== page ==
If you have kids, you're probably already streaming video for them, whether it's video-on-demand, Netflix or a website like PBS Kids. The number of sites and services, as well as the number of devices with access to those sites and services, has exploded recently, making more high-quality content available for kids than ever.
For instance, just this week, Amazon Instant Video, a pay as you go service with many free videos for Amazon Prime members ($79 per year), became available as an app for iPhone and iPad (free in iTunes). It joins existing apps for TVs, Blu-ray players and streaming media players. And Netflix ($7.99 per month) rolled out its Just for Kids interface, which only displays child-friendly content, for Xbox 360. Netflix Just for Kids is already available on PS3, Wii and Apple TV, with regular Netflix available for iOS and Android devices.
If you're streaming video to a computer, there are a number of sites beyond PBSKids.org and Nickelodeon that make full-length episodes available for free, including DisneyChannel.com, DisneyXD.com and The Hub. To ensure your kids won't wander from these pre-approved sites, you can install a program, like Net Nanny, to block access to other sites.
You can also download apps to watch video streamed or on demand from kids channels. PBS Kids has an app for iPhone/iPad (free on iTunes), with tons of full-length episodes. For iPhone/iPad, you'll also find Watch Disney Channel (free on iTunes), Watch Disney XD (free on iTunes) and Watch Disney Junior (free on iTunes). These three apps provide full access to Comcast customers, with just a few episodes for others. Cartoon Network (free on iTunes and Google Play) also has full episodes for customers of Comcast, Cox, AT&T UVerse, Time Warner, Verizon FiOS, among others, with trailers available for non-subscribers.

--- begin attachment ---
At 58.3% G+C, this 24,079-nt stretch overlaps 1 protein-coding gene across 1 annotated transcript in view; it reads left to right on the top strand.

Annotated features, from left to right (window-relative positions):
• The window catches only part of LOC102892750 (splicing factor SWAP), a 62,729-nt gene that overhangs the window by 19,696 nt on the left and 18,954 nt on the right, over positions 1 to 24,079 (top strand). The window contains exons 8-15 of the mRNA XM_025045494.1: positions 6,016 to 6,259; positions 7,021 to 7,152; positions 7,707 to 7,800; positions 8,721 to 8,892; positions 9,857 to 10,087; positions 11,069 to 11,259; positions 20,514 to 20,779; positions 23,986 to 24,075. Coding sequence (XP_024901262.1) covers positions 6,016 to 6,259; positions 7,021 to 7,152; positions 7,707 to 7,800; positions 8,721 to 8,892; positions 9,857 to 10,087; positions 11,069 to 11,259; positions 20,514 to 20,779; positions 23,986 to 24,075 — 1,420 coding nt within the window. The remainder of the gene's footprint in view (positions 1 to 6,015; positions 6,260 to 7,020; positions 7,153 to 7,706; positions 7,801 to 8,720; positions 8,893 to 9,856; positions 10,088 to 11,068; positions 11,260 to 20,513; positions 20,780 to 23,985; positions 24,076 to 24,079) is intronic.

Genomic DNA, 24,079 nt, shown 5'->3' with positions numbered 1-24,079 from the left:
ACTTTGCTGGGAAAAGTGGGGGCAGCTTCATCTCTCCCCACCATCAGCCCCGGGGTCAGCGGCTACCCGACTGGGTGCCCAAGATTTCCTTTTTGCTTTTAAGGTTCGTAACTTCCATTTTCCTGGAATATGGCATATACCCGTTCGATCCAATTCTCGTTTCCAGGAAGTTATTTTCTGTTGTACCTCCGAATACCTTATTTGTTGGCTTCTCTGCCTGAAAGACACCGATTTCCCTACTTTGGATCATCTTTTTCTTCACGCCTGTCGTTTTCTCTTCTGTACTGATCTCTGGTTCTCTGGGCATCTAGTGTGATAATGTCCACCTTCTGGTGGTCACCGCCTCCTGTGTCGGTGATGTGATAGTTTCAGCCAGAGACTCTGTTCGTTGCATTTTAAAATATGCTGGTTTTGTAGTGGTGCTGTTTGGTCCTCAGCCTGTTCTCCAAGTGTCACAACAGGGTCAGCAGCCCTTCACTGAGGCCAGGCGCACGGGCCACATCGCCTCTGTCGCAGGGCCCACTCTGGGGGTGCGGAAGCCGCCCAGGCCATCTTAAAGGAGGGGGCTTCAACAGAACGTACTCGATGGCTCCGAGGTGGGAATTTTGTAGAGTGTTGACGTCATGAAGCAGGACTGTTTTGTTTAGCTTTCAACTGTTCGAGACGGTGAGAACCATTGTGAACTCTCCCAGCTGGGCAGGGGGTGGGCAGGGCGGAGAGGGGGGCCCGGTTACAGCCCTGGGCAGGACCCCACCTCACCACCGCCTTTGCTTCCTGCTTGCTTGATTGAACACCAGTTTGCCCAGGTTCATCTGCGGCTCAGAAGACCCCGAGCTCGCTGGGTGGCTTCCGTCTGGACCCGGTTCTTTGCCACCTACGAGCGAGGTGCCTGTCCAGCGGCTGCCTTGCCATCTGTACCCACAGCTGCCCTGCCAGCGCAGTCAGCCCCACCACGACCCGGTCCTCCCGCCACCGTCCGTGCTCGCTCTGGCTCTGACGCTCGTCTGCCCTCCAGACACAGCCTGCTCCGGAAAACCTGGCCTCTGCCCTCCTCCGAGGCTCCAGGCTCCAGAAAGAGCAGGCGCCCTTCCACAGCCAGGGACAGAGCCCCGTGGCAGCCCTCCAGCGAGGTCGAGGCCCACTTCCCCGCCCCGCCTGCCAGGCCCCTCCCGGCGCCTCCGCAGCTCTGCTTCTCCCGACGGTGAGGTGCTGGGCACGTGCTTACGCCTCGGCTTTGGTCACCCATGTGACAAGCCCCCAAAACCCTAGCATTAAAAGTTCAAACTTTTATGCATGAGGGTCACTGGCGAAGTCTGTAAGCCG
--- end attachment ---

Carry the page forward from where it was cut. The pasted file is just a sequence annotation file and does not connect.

YouTube is also a favorite with my kids, but requires more oversight. I've enabled "Safety Mode," which prevents videos that have been flagged as inappropriate from appearing. With 72 hours of video uploaded to YouTube every minute, there's no guarantee that all objectionable material will be caught and flagged, so I make sure I'm in the room when they're watching YouTube.
Another option for Android phone and tablet owners is to load up Kid TV (free on Google Play). Through the app you'll find everything from Sesame Street to Muppets Studio to Tom and Jerry to Fireman Sam that's available through YouTube. Once you've selected a video, though, you're in regular YouTube, so you'll want to make sure your child is familiar with the back button and be aware of where your kids go next.
Kideos, which is only available for iOS devices (free in iTunes) or at kideos.com, provides access to pre-screened YouTube videos from within the app, so you don't have to worry about your child stumbling upon inappropriate material.
So why bother juggling all of these video streaming services and sites? For one, you'll have access to movies and videos when you're on the road. Plus, you can save money by cutting the cord to that secondary TV, if not your entire home - and that's a benefit any parent would love.
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Suzanne Kantra is co-founder and Editor-in-Chief of Techlicious. Email her at firstname.lastname@example.org.